Amid growing interest in electric vehicles, the car-making arm of Vietnamese conglomerate Vingroup will roll out its own electric, self-driving sport-utility vehicles this year. VinFast’s new cars will have features on par with Tesla cars, but cheaper, says deputy CEO Kevin Yardley in an interview.
VinFast has finished engineering the prototype of three SUVs, with the first—the VF31—to begin selling in Vietnam in October, says Yardley, an Australian and a General Motors veteran. The other two SUVs—the larger VF32 and VF33—will reach Europe and the United States in 2022, he says.
All three SUVs will come with artificial intelligence and automated features, such as facial recognition technology that can adjust the interior’s temperature, notes Yardley. Other features include the ability to summon the car and self-driving assistance. “We’re setting our benchmark pretty high in terms of the smart features,” says Yardley. “You figure you could only get that on a Tesla.”
Sourcing parts from across Asia will help keep prices relatively low for an electric car, Yardley notes. Customers will feel “surprise and delight” when they find that they can get automated features from a relatively new brand for the price of an average European car, he says.
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Vingroup chairman Pham Nhat Vuong, the richest man in Vietnam, with a net worth of about $6.3 billion, encourages exploration of new technologies and the pursuit of innovation followed by customer feedback, Yardley says. Only after all that would the parent company expect profits, he says, adding that VinFast could take five years just to break even.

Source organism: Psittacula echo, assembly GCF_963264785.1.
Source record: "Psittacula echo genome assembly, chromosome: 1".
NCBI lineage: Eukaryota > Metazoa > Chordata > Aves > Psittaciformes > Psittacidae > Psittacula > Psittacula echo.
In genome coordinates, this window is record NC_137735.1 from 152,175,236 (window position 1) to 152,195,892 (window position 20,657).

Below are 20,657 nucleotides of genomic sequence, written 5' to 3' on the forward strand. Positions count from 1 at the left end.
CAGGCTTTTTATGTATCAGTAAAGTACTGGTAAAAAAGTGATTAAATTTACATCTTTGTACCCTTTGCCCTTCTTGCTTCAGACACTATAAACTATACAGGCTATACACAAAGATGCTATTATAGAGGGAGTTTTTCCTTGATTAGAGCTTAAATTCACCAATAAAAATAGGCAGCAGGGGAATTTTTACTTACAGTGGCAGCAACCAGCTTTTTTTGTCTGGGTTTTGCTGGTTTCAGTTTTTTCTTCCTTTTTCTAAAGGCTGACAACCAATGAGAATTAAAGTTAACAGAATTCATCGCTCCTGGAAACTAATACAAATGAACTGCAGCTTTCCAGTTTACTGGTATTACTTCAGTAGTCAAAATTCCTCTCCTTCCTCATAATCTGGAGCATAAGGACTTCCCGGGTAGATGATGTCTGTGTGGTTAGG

VinFast will likely charge more than the average vehicle’s selling price for its electric SUVs, limiting initial sales, says Chris Robinson, a senior analyst with Lux Research. That’s a trend among automakers globally, he says, adding that “electric vehicles will be an important part of the company’s long-term success.”
Vingroup said last year “robust growth in sales” of VinFast vehicles contributed to a 102% increase in its group net profit in the third quarter. The electric SUVs will help VinFast in “affirming the vision of becoming a global smart electric vehicle company” and “bringing Vietnam to a new level on the world map of the automobile industry,” VinFast said in an emailed statement.
VinFast sold 29,485 cars of all types last year—the fifth-most in Vietnam—Vingroup said in the emailed statement. Yardley expects VinFast to sell about 45,000 cars this year. The unit also makes electric scooters.
The global electric vehicle market is projected to be worth $803 billion by 2027, up from $162 billion in 2019, according to Allied Market Research.